The high upfront cost of new EVs is one of the biggest barriers in the switch to zero emissions transport, so could a used electric car be the solution?
Every year in the UK, sales of used cars generally outnumber brand-new purchases by around three to one. Now that EVs account for nearly one in five new vehicles sold (petrol cars still lead the way with 40% of the market), there’s going to be a much healthier choice of second-hand electric cars as the years roll on.
The used electric vehicle market is dominated by two of the EV pioneers – the Nissan Leaf and Renault Zoe – but there are other cars also worth considering. Let’s take a closer look.
Volkswagen e-Golf (2014-2020)
If you’re looking to switch from an ICE (internal combustion engine) car to an EV, the Volkswagen e-Golf is one of the best stepping stones. Okay, so it only has a small 35.8kWh battery and a claimed range of 144 miles – making it more of a smooth and refined urban choice – but on the plus side, it’s just like a conventional Golf to drive, which is no bad thing. Add good looks, build quality and top badge appeal and you have an EV that’s definitely worth a test drive. Starting at around £10,000, expect to pay around £14,000 for a late model with low miles.
Kia Soul EV (2014-2019)
If you can live with its quirky design, the Soul EV is a surprisingly good all-round package. An electric version of the Soul has been available in the UK since 2014. Back then, it had a small 27kWh battery pack with a claimed range of 132 miles. The second generation Soul is now looking good value, extracting a claimed range of 131-151 miles from its battery pack (27kWh or 30kWh). Easy to drive, there’s room for five inside, but boot space is modest. Starting as low as £7,000, a 30kWh model from 2018 might be the best option. And just like all Kia cars, the Soul had a seven-year warranty new, so there should be some cover left over.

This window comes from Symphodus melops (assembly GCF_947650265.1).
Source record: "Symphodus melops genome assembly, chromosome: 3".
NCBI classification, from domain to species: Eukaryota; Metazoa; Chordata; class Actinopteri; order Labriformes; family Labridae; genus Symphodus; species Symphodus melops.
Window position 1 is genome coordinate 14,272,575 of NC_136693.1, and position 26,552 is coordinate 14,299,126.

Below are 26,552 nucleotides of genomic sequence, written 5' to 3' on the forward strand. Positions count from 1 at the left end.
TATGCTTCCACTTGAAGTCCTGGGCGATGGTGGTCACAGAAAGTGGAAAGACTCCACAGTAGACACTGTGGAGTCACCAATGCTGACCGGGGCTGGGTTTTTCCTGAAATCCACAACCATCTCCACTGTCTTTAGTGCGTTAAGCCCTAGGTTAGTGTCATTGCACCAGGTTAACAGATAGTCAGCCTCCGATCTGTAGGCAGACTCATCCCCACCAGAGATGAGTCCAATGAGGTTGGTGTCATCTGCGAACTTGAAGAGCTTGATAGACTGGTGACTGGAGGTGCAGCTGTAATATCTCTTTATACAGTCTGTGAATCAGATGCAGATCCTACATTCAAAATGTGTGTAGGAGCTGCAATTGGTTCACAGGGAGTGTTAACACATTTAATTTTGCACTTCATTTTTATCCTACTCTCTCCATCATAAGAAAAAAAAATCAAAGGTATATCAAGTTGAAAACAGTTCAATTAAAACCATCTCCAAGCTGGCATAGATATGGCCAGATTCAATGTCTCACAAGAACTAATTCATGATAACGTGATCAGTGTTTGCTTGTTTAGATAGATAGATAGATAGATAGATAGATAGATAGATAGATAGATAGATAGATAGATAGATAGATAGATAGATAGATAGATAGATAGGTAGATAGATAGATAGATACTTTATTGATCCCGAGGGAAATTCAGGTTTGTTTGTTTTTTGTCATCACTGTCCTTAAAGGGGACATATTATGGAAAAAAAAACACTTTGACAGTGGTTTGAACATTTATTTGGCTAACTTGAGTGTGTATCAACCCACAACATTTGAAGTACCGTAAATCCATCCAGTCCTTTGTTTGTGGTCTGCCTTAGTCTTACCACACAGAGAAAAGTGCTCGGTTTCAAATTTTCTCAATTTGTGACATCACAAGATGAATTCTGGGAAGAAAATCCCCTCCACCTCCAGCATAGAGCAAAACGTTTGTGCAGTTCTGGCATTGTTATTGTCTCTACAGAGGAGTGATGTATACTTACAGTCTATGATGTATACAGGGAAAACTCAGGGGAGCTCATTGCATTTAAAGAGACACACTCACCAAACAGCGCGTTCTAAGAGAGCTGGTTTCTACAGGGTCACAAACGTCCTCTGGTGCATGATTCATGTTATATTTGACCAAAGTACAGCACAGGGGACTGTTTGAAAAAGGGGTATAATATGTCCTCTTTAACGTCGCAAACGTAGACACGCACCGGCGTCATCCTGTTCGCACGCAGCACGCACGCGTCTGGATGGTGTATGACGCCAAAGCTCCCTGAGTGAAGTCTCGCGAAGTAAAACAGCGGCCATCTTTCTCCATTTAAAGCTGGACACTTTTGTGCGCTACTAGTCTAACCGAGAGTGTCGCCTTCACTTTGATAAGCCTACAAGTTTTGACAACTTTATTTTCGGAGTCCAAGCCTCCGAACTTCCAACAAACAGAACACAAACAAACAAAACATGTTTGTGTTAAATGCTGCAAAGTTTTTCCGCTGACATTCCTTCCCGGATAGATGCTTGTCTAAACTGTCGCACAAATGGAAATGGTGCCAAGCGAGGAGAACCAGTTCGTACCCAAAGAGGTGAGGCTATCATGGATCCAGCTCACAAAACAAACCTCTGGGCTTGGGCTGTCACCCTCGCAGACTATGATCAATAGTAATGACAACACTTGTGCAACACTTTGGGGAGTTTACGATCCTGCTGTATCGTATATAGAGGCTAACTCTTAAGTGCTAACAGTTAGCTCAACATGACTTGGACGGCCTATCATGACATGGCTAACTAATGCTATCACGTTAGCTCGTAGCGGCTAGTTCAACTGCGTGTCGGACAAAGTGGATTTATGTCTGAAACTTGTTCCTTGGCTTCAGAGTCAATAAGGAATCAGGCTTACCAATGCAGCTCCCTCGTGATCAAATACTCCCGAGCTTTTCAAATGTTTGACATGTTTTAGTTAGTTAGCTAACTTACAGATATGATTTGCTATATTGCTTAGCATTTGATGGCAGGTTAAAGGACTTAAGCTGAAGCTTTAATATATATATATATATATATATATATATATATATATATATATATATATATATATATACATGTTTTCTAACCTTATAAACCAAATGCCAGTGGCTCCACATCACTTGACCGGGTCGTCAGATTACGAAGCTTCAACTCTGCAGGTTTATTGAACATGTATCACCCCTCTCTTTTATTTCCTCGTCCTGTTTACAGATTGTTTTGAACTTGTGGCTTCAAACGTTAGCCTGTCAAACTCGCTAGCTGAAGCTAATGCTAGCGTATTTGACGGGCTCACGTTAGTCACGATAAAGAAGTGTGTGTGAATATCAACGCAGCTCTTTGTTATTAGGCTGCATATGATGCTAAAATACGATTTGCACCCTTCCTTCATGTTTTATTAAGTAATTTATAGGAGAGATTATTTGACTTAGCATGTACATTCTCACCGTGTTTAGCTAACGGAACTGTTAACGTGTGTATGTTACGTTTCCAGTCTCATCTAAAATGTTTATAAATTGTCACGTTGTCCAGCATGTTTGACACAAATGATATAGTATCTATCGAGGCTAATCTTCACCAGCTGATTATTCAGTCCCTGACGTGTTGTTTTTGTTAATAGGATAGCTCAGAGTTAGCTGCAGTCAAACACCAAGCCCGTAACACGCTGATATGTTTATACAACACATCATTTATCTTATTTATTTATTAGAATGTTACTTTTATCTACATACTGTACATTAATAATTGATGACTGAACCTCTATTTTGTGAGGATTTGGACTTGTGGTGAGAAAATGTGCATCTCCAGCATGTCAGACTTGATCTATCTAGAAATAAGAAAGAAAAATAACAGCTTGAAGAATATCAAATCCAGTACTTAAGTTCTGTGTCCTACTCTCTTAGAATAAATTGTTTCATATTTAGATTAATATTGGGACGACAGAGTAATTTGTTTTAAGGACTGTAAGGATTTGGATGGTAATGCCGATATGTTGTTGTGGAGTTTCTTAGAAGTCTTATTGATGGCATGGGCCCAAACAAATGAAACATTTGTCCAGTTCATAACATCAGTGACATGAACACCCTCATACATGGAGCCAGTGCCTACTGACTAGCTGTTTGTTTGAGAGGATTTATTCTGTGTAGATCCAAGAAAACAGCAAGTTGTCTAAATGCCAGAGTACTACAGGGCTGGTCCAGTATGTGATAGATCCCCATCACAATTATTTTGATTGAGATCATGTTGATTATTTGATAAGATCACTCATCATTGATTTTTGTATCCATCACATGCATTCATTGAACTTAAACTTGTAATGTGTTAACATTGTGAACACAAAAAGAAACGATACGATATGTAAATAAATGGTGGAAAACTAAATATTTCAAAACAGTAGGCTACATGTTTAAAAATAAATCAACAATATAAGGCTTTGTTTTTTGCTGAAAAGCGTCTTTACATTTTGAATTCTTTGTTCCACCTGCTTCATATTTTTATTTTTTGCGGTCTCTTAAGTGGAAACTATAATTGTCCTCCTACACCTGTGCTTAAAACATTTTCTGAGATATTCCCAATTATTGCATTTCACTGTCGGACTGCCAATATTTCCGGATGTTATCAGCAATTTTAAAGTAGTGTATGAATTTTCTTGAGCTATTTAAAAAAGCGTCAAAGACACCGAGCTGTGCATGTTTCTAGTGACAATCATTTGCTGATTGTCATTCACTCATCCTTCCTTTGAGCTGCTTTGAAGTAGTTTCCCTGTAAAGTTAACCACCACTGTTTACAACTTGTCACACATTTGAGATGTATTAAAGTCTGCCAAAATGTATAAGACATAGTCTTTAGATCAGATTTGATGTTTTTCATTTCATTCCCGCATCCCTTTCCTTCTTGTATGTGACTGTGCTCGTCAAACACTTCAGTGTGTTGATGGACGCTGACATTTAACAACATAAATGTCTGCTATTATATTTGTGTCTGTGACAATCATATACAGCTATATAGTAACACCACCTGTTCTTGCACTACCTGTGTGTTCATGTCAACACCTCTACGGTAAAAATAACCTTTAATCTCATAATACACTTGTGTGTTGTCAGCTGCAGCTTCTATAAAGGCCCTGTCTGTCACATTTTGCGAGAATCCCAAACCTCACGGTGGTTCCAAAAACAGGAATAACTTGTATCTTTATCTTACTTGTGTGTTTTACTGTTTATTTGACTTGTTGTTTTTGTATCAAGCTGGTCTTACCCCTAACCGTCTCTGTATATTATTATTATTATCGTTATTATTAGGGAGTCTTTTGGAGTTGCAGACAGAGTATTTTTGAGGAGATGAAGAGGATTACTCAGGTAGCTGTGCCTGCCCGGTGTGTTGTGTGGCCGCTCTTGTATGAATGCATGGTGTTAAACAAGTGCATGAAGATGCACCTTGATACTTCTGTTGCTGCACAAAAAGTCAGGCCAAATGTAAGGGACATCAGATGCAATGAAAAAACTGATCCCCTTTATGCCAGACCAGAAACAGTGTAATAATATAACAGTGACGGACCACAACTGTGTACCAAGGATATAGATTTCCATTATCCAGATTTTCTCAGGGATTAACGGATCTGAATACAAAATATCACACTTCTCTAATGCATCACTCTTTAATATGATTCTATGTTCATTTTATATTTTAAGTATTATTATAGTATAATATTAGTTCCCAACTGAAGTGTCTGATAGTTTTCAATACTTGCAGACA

Nissan Leaf (2011-2017)
An EV pioneer, the first-generation Leaf may have oddball looks and is nothing special to drive but it’s still worth considering as a starter electric car. Think shopping trips and school runs, rather than family holidays and epic day trips. Earlier models had a 24kWh battery, so it’s worth looking for a later Leaf with the bigger 30kWh unit. That said, we’ve seen a 2011 model advertised for just £3,495. The downside is that it’s done 106,000 miles and the seller says there’s just 40 miles of range on a full charge. Thankfully there are lots of late, low milers out there with plenty of range left. We found a 2016 30kWh model advertised with 29,000 miles on the clock for £5,990.